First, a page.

Oh totally, it completely changes. That's one thing I love, changing gears from record to record. Lydia was really experimental, we just kind of tried to go for big floaty sounds and mess around as much as possible. Holiday Parade wanted a big organic 90's rock feel so we tried to stay true to that without many overdubs and different parts. Decoder wanted something.... Actually I'm not sure what they wanted but we had the freedom to chase down different ideas. I think that record is the first time I've ever used a mellotron on the same song as a hardcore screaming breakdown. But yeah, you just sit with the band in the beginning and have a talk, and that talk determines what your direction is going to be, how to approach the process. I would be doing the band a disservice if I approached every record the same way. That's the fun of it! Doing it different each time, trying to set it apart
What’s your favorite and least favorite part about producing?
My favorite part is the pay off at the end where you get to listen to the record, all the hard work you've put in, and just realize that you were a part of it, that you’ve created something great. Least favorite part is the tedious day-to-day stuff. At this point I don't really use additional engineers to do my records (on occasion I'll have one of my guys fill in for a minute) but for the most part I'm right there for every single take. I'm the guy who says "yo that was sloppy, you can do it better" or "that was great but it was out of tune, lets do it again"... I feel like I should have a shirt made that says "that was cool, but lets do that take one more time." That's probably the hardest part, staying sane while you're tracking the same part over and over until you get it right. But it's worth it in the end!
Have there ever been any incidents in the studio where you felt you couldn’t work with the band? Such as bands just fighting over every little detail? No need to name names, but do you have any stories?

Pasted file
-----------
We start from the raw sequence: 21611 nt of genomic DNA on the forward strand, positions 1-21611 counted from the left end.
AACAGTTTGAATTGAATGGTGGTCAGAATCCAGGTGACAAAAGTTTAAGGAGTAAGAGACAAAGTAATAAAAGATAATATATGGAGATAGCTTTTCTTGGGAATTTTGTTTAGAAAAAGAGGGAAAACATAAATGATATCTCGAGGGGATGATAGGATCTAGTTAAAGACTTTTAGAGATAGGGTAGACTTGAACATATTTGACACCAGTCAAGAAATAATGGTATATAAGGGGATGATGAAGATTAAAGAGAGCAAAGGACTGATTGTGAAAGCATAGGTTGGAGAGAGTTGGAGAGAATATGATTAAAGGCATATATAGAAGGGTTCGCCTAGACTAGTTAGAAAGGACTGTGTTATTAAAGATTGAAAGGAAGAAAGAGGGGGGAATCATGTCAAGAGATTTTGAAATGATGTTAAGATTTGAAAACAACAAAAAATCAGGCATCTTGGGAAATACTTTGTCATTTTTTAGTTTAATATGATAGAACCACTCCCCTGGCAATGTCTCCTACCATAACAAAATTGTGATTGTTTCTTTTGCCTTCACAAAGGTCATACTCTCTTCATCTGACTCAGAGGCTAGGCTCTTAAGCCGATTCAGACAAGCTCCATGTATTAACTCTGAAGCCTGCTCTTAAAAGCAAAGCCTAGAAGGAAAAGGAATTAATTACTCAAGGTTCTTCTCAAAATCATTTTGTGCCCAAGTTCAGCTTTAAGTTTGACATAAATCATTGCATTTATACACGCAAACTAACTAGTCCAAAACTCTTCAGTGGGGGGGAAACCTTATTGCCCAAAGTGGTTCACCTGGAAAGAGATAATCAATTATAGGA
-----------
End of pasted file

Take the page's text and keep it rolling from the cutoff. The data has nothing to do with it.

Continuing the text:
I can't name names but there's been a ton of that sort of thing. I've ended up stopping the project and sending the band home because they couldn't get the job done. I've seen people quit bands during recording. One dude broke his hand punching the outside of the studio he was so mad. I should write a book about some of the stuff that happens in here sometimes!
You’re working with Leighton from Lydia on his new material. How is that turning out?
Actually right now I'm working with Leighton on a collaboration that we both started. It's a 50/50 thing where we're both writing the songs and putting them down. Leighton has a solo record he wrote himself that we're probably going to start tracking in June. I don't think many people realize yet that what we're working on now is a band with just him and I, kind of like The Postal Service. It's pretty fun actually--it's all mostly electronic. I'll come up with the beats and the initial track, maybe put down some vocal ideas and then send it to him and he messes around with it and writes most of the lyrics and then comes up with some guitar or key parts to put on top of it. After he's come up with enough stuff he'll fly down to Atlanta and we start tracking. We've done that four times so far. We just finished up session four, wrapping up ten songs total.